Noise pollution can also cause direct physical harm to the inner ear structure, damaging cochlear cells for up to 58 days after exposure to noise such as sound from a seismic air-gun. Additionally, permanent damage to sensory hair cells in the ear of many cephalopod species can be caused by noise pollution and lead to mass stranding’s. Even if the noise pollution doesn’t damage the ear structure beyond repair, it may alter the range for which the organism can hear sound, again affecting its crucial communication systems (Peng et al., 2015). 

The behaviour of marine species is also affected by noise pollution, causing group living organisms to swim in a more tightly packed group. Additionally, it can induce various stress responses, for example, loggerhead turtles have been observed to induce a dive/avoidance response to anthropogenic noise (DeRuiter et al., 2010). However, some species have adapted their communication in response to noise pollution, such as humpback whales and bottlenose dolphins that have the ability to alter their courtship calls in the presence of certain unnatural sounds (Miller et al., 2000). This suggests that there is some ability to counteract noise pollution, but management policy and conservation strategy will need to play a major role in further protecting the vast diversity of marine species affected by noise pollution.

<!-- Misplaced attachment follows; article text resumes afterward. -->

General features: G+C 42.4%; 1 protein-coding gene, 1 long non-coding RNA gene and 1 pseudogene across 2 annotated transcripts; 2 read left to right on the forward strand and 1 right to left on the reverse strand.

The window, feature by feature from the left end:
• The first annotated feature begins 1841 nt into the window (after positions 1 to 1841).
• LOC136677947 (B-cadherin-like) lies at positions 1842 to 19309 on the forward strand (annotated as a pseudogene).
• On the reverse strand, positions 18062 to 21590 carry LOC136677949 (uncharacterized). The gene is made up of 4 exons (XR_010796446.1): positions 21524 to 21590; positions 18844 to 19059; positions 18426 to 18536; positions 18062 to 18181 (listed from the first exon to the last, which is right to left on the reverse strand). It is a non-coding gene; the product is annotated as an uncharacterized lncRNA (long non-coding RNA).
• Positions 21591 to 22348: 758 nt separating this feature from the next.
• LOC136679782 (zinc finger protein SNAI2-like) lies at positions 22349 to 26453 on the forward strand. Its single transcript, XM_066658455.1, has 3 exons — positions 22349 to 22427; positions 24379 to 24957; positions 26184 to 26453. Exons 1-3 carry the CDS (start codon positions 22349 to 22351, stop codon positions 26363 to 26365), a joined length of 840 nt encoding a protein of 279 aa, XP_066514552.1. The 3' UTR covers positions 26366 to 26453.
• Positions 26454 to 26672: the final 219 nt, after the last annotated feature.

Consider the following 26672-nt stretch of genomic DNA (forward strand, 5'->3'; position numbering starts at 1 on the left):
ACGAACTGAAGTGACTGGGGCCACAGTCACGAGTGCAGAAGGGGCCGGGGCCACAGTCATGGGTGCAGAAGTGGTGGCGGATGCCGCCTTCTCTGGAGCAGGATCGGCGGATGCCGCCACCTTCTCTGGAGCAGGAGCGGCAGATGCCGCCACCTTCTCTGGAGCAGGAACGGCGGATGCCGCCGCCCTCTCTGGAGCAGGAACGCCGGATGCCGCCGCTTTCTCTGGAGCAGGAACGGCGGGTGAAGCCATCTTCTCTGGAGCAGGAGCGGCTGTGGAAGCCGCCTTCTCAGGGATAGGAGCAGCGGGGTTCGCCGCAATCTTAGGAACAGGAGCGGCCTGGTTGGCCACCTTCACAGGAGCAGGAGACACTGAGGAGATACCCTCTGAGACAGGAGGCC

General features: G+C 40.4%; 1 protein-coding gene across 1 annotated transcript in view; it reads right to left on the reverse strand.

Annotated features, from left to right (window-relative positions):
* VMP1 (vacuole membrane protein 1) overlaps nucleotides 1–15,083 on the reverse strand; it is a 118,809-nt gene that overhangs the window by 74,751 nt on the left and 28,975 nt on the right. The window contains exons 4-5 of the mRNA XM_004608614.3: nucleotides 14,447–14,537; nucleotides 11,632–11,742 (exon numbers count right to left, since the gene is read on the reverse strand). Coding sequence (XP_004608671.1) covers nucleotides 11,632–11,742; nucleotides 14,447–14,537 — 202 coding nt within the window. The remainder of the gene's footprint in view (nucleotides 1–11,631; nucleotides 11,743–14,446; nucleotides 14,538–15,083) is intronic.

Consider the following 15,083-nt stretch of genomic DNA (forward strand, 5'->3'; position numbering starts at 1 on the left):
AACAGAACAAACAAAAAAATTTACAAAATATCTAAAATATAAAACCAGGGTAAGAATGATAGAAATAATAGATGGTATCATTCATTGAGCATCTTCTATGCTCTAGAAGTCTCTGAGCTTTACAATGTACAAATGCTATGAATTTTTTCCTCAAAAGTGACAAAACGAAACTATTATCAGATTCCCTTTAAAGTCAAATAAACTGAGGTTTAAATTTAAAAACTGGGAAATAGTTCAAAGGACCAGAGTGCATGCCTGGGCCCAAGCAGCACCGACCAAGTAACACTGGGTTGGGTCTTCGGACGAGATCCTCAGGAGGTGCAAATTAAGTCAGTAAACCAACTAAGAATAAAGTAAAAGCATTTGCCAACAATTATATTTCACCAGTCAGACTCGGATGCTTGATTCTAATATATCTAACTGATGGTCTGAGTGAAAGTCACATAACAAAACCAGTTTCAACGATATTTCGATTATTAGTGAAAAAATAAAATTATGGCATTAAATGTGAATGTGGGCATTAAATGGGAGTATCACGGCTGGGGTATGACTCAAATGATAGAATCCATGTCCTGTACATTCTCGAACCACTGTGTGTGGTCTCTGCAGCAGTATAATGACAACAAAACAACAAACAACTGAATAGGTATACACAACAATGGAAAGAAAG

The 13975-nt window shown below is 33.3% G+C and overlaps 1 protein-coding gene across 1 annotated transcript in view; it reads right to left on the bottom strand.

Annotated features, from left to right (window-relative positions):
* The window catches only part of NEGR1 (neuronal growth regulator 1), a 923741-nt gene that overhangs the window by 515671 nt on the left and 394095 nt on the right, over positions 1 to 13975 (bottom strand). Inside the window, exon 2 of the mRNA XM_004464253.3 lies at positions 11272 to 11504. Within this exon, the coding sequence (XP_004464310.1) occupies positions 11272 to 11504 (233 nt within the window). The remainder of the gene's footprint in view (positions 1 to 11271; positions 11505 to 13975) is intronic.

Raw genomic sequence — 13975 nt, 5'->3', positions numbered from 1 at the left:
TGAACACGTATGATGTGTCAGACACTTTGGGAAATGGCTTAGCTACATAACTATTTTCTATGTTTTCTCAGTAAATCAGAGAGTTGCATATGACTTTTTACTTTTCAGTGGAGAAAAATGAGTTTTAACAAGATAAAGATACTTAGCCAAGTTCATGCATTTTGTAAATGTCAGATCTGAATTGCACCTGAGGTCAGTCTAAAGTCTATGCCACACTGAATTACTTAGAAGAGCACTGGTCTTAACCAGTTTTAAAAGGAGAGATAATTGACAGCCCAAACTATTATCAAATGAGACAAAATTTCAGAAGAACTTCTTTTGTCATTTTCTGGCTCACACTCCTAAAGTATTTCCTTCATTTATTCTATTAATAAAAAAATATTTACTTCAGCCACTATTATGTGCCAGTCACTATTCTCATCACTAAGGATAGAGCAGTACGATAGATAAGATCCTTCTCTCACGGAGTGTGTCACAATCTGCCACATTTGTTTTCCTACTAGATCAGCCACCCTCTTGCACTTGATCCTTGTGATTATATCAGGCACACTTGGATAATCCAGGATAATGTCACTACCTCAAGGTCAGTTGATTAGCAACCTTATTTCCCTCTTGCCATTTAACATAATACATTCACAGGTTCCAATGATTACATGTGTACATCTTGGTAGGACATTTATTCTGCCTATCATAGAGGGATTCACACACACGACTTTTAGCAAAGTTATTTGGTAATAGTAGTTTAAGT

In order to protect the natural noise of the reef, one solution would be to remove old boats and vessels with the loudest engines. For example, in the port of Vancouver, there are reduced docking fees for ships that meet a certain standard in terms of reduced noise pollution (Honeyborne et al., 2017). Additional solutions include the making of marine protected areas where certain boats are not allowed. Studies here have shown that there is a higher level of acoustic diversity and complexity in protected areas compared to non-protected areas (Bertucci et al., 2016). Further studies in islands such as Bora Bora in French Polynesia have identified that acoustic diversity is much higher at night compared to the day, with a specific peak at dusk (Bertucci et al., 2020). This knowledge could be used to inform policy in the sense that boats would not be allowed in specific areas at night where communication could potentially be more important. Similarly, if there are known animal migration routes, then these can be protected from loud vessels.